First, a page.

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Estimating the number of HIV infections averted: an approach and its issues
  1. L M Heaton1,
  2. R Komatsu2,
  3. D Low-Beer2,3,
  4. T B Fowler1,
  5. P O Way1
  1. 1
    US Census Bureau, Washington, USA
  2. 2
    The Global Fund To Fight AIDS, Tuberculosis and Malaria, Geneva, Switzerland
  3. 3
    Cambridge University Health, Judge Business School, Cambridge University, Cambridge, UK
  1. Laura M Heaton, US Census Bureau, 4600 Silver Hill Road, Washington, USA; Laura.M.Heaton{at}census.gov

Abstract

Objective: To propose a methodology to estimate the number of new HIV infections averted. Knowledge of HIV infection has increased tremendously and modelling tools to project current epidemics into the future have greatly improved. Different types of models can be used to estimate HIV infections averted, although the number of new HIV infections averted cannot be measured directly.

Method: Using cohort-component population projections, a disease modelling-based approach was used to compare the observed epidemiology of a disease after programme initiation with an expected epidemiology from past trends before programme initiation. The concept of modelling infections averted in a disease modelling-based approach involves a comparison between an “expected” or baseline epidemic with an “estimated” one. A hypothetical example was featured in order to demonstrate the proposed methodology. Using both the Estimation and Projection Package (EPP) and the Spectrum demographic modelling program, the underlying annual incidence levels implied by both the baseline and estimated epidemics were examined.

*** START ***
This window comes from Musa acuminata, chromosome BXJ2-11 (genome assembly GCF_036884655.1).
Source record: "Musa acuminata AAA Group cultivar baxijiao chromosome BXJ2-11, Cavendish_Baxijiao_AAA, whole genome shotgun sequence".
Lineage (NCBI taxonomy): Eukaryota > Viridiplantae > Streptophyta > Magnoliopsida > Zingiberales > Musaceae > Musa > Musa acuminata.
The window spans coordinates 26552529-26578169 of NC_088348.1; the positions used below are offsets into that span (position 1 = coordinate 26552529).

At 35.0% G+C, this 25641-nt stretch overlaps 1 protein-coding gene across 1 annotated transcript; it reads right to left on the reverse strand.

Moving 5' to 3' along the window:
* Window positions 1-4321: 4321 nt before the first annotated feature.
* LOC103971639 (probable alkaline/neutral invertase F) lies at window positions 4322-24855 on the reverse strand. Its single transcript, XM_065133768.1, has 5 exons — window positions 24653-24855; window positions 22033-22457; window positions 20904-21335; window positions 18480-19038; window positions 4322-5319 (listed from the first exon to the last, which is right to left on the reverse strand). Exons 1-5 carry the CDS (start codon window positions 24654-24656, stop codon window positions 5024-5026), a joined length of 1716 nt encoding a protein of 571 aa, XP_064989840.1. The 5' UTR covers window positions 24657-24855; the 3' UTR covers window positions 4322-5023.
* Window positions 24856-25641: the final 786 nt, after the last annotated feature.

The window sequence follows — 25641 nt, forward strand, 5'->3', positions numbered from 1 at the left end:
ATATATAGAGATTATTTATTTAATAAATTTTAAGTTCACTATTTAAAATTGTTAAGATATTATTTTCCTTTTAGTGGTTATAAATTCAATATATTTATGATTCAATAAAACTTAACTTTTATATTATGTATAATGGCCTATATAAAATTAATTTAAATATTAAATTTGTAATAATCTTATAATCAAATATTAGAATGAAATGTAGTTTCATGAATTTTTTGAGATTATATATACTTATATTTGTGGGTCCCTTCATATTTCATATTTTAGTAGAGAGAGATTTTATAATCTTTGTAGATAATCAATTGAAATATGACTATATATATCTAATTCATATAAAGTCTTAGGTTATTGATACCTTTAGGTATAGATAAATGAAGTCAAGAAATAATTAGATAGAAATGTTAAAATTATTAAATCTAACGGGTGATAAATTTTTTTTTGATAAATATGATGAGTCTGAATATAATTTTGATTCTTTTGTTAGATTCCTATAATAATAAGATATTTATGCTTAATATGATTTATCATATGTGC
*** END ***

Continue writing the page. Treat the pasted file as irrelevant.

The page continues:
Results: The difference between baseline and estimated incidence levels is interpreted as “infections averted”. Strengths and limitations of the approach are discussed.

Conclusions: In this study an expected epidemiological approach was compared to one based on observation. Once sufficient data become available, the validation of various country data including HIV prevalence, mortality, and behaviour must be done. Additional information related to behaviour change may be critical to further support arguments for a change in disease trend. It is therefore important to use all available data, consequently strengthening findings from a disease modelling-based approach on HIV infections averted.

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Footnotes

  • Funding: Funding for the analysis and preparation of this manuscript was provided by The Global Fund To Fight AIDS, Tuberculosis and Malaria.

  • Competing interests: None.

  • Contributors: LH and RK were the lead authors of the manuscript. DLB, TF and PW provided input to the analysis and drafting of the manuscript. All authors reviewed the manuscript and approved its contents as well as providing significant input to the analysis.

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